Tel AvivMoving from Haifa to Tel Aviv, we will end the course by exploring the relationship between diasporic space and homeland, and comparing sacred and civic space. Nationalism, secularism, modernism and globalization have created new kinds of space in contemporary Israel, and we will be exploring their impact through the city of Tel Aviv, Israel’s largest city and an expression of its secular and cosmopolitan dimensions.
The seminar will take place in four major locations in Israel. We will spend the first week of the course in Jerusalem, a holy city to Jews, Christians and Muslims. Jerusalem includes an old city where many holy sites are located and which feels very different from the modern city of Jerusalem, which is full of open-air cafes, markets and residential neighborhoods. Jerusalem is also an ethnically divided city: west Jerusalem is largely Jewish, and Hebrew is the main language spoken on the street. East Jerusalem is mostly Arab, with Muslim and Christian residents, and Arabic is the main language in use. One of our day trips in this period will be to the Judean desert, which is extremely arid and hot and includes the Dead Sea, which is hypersaline and the lowest place on earth not under water.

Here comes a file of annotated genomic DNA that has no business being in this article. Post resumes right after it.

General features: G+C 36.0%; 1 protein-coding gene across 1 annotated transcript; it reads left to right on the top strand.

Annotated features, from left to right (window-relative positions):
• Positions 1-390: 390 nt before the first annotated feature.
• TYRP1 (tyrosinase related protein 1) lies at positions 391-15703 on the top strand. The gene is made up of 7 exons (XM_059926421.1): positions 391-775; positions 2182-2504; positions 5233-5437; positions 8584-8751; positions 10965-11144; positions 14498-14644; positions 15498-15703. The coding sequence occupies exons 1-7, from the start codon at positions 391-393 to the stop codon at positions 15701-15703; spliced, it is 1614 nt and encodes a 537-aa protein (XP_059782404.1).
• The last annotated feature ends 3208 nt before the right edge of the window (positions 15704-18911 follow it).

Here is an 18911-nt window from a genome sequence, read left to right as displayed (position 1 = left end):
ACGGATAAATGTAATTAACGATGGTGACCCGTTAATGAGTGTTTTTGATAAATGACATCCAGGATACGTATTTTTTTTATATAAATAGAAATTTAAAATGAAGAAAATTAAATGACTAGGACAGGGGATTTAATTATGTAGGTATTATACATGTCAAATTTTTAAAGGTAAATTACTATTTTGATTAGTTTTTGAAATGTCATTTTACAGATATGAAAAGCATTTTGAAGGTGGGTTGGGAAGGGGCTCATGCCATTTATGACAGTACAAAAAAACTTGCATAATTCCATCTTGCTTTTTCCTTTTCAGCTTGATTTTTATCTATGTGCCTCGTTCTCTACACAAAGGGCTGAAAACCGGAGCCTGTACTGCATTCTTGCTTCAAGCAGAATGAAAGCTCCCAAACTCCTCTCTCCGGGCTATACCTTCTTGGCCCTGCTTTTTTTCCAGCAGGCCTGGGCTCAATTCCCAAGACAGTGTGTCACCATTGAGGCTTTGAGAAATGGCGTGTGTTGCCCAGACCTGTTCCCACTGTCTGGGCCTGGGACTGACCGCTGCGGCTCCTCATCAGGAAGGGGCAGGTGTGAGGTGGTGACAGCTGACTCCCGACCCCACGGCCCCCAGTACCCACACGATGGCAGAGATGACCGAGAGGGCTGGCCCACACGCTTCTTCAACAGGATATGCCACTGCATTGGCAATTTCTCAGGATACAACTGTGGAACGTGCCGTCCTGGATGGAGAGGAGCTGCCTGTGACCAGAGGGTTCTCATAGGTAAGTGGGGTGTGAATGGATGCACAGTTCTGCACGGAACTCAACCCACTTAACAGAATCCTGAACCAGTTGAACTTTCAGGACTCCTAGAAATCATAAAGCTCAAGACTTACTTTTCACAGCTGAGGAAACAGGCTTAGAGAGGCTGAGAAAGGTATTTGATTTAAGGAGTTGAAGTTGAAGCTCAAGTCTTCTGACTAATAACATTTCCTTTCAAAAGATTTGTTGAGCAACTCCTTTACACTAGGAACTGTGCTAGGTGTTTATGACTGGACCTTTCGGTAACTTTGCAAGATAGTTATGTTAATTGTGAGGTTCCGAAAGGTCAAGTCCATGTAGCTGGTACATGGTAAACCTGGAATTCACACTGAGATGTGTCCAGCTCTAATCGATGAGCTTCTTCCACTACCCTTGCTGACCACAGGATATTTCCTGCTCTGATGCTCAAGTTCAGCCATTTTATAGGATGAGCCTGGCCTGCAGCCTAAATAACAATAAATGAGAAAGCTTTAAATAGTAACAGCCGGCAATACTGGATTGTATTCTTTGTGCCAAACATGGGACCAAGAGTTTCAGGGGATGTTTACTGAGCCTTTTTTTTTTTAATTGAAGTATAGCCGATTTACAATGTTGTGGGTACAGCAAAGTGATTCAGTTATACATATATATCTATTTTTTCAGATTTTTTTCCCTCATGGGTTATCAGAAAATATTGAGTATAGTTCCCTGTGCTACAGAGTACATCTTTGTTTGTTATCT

Living and Traveling Conditions
Israel is geographically and culturally situated between Europe, the Middle East and Africa. Its inhabitants include a large Arabic-speaking population, along with a Jewish population that has ethnic roots all over the world, and a growing a number of foreign workers. Its population is also religiously diverse, including Jews, Muslims, Christians and other smaller religious groups along with a large secularized population. While many Israelis are secular, Jewish religious tradition is woven into public life in a way that is unfamiliar to many Americans. Most businesses shut down for the Sabbath, for example (observed on Friday night and Saturday in Israel), and many restaurants abide by Jewish dietary law which prohibits certain foods like pork and eating meat and dairy dishes at the same meal.
Israel is known for its high tech industry and scientific research, but it also has qualities of a developing nation and struggles with issues like social and economic inequality and the challenge of integrating large numbers of immigrants from places like Russia and Ethiopia. Much of Israeli society affirms gender equality and includes protections for women and GLBT people, but individual religious communities can adhere to much more traditional gender roles, maintaining boundaries between men and women and less hospitable to expressions of GLBT identity. All this makes Israel a very diverse and eclectic place but one fraught with many social, religious and cultural tensions.